by Mary Makokha, Program Manager
Rural Education and Economic Enhancement Program (REEP)
Popularly known as "the Computer place", WiRED International's Community Health Information Center (CHIC) in Butula is proving to be the best strategy for fighting AIDS. Confirming the popular notion that "information is power," the story of 11-year-old Joseph is a testimony to WiRED's work in this part of the world.
Joseph's aunt had been sick for an extended period of time, and, like the rest of the family, Joseph was convinced that his former uncle's family had bewitched his aunt. This belief was strengthened by the fact that his aunt seemed to experience periods of wellness between her bouts with illness, a factor Joseph and his family attributed to and associated with demonic attacks. Several local "experts" had, in fact, confirmed Joseph's belief and had prescribed several cures, including animal sacrifices. These futile attempts to help his aunt occurred before Joseph joined the peer educators' club in his school.
Members of the peer educators' clubs visit the Community Health Information Center on a regular basis and then provide HIV/AIDS prevention information to their peers. The oral education provided by the young trainers is geared toward abstinence. During one of these visits to the Center, Joseph read an HIV/AIDS CD-Rom from WiRED's medical e-library. That experience changed his life.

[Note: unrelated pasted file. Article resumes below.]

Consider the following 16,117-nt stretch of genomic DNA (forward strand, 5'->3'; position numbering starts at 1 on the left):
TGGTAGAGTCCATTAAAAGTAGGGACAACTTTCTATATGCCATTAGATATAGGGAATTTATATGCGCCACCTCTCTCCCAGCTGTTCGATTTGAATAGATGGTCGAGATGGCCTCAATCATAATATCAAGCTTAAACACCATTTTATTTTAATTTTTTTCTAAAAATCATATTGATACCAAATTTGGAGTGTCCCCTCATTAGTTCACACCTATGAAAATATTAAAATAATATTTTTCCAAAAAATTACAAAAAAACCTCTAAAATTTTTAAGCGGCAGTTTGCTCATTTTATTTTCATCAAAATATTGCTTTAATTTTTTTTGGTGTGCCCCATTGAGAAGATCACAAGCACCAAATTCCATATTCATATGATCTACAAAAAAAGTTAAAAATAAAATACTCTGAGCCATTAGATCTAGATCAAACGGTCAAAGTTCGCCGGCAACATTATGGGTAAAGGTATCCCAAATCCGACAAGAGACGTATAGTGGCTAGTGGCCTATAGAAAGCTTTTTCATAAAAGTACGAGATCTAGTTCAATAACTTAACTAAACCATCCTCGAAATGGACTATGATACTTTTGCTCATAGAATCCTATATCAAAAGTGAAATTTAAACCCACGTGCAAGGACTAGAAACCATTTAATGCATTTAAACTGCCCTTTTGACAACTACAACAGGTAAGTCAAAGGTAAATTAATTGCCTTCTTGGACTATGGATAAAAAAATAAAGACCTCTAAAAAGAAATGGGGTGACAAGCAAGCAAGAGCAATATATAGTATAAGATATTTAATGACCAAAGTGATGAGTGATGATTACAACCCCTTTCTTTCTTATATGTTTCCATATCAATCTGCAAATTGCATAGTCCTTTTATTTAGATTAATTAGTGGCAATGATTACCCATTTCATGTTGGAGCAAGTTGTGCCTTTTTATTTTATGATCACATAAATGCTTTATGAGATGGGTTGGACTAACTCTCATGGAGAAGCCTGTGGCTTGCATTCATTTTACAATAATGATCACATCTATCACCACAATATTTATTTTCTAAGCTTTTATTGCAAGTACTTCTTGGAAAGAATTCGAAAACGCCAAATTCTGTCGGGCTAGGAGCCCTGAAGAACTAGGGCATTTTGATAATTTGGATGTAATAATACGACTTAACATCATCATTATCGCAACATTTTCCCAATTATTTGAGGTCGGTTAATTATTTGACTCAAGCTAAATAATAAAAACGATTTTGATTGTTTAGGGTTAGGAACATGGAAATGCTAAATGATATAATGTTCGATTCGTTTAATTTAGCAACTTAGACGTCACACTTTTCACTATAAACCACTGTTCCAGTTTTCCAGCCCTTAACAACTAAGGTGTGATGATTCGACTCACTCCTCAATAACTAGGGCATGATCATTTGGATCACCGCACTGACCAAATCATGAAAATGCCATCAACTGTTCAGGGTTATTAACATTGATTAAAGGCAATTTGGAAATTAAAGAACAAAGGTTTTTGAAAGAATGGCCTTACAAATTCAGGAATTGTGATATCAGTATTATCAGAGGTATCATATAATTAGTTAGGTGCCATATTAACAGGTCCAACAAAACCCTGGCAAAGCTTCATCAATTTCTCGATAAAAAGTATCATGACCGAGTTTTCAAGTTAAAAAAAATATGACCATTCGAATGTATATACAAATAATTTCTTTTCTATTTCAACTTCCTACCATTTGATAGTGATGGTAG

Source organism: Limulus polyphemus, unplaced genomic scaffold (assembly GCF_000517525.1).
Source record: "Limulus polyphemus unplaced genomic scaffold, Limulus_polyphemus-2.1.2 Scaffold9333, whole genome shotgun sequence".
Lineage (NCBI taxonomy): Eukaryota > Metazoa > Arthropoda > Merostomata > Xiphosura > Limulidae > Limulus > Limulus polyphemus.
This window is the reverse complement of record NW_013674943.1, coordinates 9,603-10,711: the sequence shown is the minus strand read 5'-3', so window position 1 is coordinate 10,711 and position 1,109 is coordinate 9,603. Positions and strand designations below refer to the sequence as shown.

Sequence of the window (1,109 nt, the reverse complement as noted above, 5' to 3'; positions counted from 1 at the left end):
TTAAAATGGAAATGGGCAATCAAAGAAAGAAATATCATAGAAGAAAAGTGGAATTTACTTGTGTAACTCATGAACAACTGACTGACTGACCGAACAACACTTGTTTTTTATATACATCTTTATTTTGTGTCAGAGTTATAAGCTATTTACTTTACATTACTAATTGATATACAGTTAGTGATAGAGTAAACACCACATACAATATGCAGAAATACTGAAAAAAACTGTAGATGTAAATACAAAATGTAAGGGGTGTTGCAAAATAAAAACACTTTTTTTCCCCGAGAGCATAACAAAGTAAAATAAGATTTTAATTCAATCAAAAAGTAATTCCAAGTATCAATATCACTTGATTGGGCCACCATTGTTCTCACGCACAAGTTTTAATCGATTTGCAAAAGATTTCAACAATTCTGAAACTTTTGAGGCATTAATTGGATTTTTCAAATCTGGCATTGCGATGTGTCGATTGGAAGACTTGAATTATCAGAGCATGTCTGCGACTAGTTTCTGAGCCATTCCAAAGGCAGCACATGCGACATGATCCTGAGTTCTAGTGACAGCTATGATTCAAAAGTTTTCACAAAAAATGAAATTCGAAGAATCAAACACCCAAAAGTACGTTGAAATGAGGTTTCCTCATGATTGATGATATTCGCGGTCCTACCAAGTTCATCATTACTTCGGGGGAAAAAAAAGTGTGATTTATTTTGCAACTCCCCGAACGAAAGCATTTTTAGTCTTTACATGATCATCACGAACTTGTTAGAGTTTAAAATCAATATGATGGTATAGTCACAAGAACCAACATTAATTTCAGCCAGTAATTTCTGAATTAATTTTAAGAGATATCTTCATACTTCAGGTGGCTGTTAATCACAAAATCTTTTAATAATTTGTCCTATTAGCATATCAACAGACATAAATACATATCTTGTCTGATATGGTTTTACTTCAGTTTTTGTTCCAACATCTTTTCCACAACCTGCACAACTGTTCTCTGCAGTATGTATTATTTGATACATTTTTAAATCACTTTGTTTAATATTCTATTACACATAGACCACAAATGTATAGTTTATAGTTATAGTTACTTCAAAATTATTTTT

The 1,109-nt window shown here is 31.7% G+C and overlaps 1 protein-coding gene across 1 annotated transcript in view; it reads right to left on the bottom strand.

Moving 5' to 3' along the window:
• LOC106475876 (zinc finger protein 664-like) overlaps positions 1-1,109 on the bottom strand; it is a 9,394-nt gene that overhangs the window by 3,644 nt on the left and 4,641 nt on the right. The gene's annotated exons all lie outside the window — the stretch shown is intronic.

"My aunt had signs similar to what I had seen in the HIV/AIDS CD-Rom," said Joseph. Joseph also learned that his family members were in danger of becoming infected with AIDS "because they washed my aunt's wounds without wearing gloves."
Although Joseph was not allowed to participate in adult conversations, he found the courage to state the words that saved his family. "I have seen my aunt's disease on the computer," Joseph told his stunned family. Before anyone could stop him, Joseph advised them to secure an AIDS test. Joseph's father had also suspected that his sister was suffering from AIDS, but as he confessed, "I had no courage to suggest HIV testing." His 11-year old son gave him the courage to urge his family members to heed Joseph's advice. When Joseph's aunt arrived at the Center the next morning for voluntary counseling and testing, she learned that she was HIV positive.
Joseph's father is most grateful for the Center, and now believes that "it is very good for children to learn these things early in life so they will grow up as responsible people."
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